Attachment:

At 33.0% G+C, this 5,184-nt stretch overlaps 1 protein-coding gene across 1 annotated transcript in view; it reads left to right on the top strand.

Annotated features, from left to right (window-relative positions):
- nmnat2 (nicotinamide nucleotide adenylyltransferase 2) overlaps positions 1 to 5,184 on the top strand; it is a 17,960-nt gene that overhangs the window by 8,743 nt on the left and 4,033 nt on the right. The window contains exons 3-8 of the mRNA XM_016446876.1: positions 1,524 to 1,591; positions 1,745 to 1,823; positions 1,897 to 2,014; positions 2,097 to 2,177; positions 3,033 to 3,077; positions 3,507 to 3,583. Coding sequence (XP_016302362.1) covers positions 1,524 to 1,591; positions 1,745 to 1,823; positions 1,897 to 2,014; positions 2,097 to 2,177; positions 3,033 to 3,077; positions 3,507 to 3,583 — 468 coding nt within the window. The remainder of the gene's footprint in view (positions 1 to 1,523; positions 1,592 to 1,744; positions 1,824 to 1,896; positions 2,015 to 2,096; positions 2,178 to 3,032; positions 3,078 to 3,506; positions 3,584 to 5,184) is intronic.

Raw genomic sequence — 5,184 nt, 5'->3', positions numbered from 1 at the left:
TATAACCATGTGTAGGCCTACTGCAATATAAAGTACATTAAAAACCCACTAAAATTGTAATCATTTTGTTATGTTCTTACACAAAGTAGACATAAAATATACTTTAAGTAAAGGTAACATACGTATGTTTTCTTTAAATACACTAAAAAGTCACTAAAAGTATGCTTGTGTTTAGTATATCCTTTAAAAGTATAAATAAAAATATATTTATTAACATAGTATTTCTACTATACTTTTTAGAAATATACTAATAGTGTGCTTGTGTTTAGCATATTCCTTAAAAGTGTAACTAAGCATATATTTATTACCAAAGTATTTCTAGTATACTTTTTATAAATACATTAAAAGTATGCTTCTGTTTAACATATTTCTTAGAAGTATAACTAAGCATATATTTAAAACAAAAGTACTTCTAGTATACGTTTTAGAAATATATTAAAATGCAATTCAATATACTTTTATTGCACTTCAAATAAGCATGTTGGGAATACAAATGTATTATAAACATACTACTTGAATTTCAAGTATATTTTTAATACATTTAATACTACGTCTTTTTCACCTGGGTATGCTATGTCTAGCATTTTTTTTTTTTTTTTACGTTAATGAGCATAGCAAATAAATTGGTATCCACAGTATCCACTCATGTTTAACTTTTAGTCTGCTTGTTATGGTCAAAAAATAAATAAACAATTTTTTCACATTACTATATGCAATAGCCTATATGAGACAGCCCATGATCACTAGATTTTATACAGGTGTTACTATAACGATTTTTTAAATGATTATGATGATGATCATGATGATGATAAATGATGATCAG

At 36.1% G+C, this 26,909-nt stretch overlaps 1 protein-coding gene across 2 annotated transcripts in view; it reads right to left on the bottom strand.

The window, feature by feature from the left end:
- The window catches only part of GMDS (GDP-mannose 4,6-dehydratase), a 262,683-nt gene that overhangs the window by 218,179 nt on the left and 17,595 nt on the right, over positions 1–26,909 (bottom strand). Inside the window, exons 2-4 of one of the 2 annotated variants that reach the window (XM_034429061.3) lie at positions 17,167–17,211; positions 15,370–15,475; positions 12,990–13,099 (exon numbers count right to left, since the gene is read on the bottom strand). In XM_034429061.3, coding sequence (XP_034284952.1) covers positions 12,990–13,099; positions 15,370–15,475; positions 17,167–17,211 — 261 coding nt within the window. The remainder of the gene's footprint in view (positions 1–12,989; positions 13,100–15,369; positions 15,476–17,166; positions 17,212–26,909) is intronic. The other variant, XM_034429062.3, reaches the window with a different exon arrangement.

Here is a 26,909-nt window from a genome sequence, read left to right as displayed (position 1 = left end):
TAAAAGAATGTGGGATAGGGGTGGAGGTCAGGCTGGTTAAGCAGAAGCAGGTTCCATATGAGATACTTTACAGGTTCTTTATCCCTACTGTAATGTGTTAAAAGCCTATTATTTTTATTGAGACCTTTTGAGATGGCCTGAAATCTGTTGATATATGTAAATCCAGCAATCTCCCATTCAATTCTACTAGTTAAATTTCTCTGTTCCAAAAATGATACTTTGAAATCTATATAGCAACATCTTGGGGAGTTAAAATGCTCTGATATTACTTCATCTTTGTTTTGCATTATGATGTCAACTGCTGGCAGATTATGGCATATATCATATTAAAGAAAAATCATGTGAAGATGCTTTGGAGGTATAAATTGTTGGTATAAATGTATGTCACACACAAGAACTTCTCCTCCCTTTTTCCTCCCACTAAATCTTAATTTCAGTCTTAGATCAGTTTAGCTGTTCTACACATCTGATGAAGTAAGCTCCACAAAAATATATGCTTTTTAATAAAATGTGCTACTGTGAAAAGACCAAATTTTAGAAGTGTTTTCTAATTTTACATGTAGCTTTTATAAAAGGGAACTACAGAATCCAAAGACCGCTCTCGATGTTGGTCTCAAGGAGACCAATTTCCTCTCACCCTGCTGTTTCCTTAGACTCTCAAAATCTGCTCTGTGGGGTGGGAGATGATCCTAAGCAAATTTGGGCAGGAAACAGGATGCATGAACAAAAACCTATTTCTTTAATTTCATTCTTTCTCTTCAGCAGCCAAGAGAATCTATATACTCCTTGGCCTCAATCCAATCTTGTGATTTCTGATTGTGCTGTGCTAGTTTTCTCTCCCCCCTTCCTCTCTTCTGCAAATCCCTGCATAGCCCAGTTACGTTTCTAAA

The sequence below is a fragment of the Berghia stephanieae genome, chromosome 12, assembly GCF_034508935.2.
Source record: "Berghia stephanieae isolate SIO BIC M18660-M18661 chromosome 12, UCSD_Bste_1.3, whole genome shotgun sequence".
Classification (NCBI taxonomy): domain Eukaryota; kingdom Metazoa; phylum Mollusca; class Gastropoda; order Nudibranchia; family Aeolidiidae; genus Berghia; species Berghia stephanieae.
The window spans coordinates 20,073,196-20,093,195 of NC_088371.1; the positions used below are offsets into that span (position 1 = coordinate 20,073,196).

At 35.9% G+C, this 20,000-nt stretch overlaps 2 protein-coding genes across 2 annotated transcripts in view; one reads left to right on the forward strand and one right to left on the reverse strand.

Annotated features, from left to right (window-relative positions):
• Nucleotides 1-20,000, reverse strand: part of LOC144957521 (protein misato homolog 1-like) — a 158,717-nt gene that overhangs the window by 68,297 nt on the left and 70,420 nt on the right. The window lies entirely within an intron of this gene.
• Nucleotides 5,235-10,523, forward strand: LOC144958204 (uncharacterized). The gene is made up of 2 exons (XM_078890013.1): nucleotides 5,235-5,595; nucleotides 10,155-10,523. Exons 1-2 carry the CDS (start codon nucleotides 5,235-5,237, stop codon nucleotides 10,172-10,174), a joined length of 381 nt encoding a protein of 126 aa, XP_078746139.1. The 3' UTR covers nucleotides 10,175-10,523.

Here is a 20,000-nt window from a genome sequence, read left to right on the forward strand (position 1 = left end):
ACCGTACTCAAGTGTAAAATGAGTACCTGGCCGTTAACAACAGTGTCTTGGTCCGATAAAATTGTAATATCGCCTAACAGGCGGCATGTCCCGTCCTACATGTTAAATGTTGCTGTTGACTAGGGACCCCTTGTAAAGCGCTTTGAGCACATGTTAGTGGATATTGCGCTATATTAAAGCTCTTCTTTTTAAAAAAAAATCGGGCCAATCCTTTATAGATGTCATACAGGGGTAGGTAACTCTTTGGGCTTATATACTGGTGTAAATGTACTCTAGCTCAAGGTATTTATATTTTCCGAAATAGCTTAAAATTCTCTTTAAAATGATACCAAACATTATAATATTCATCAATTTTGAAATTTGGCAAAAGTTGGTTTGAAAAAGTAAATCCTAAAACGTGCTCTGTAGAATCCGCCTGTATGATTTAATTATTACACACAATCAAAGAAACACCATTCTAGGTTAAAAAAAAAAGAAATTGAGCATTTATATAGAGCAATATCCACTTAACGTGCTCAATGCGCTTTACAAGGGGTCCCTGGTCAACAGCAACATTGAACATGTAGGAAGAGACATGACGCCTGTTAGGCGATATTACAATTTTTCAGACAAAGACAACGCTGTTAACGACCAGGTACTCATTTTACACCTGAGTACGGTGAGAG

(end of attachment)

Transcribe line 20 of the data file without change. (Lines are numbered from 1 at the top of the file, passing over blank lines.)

ACCGTACTCAAGTGTAAAATGAGTACCTGGCCGTTAACAACAGTGTCTTGGTCCGATAAAATTGTAATATCGCCTAACAGGCGGCATGTCCCGTCCTACATGTTAAATGTTGCTGTTGACTAGGGACCCCTTGTAAAGCGCTTTGAGCACATGTTAGTGGATATTGCGCTATATTAAAGCTCTTCTTTTTAAAAAAAAATCGGGCCAATCCTTTATAGATGTCATACAGGGGTAGGTAACTCTTTGGGCTTATATACTGGTGTAAATGTACTCTAGCTCAAGGTATTTATATTTTCCGAAATAGCTTAAAATTCTCTTTAAAATGATACCAAACATTATAATATTCATCAATTTTGAAATTTGGCAAAAGTTGGTTTGAAAAAGTAAATCCTAAAACGTGCTCTGTAGAATCCGCCTGTATGATTTAATTATTACACACAATCAAAGAAACACCATTCTAGGTTAAAAAAAAAAGAAATTGAGCATTTATATAGAGCAATATCCACTTAACGTGCTCAATGCGCTTTACAAGGGGTCCCTGGTCAACAGCAACATTGAACATGTAGGAAGAGACATGACGCCTGTTAGGCGATATTACAATTTTTCAGACAAAGACAACGCTGTTAACGACCAGGTACTCATTTTACACCTGAGTACGGTGAGAG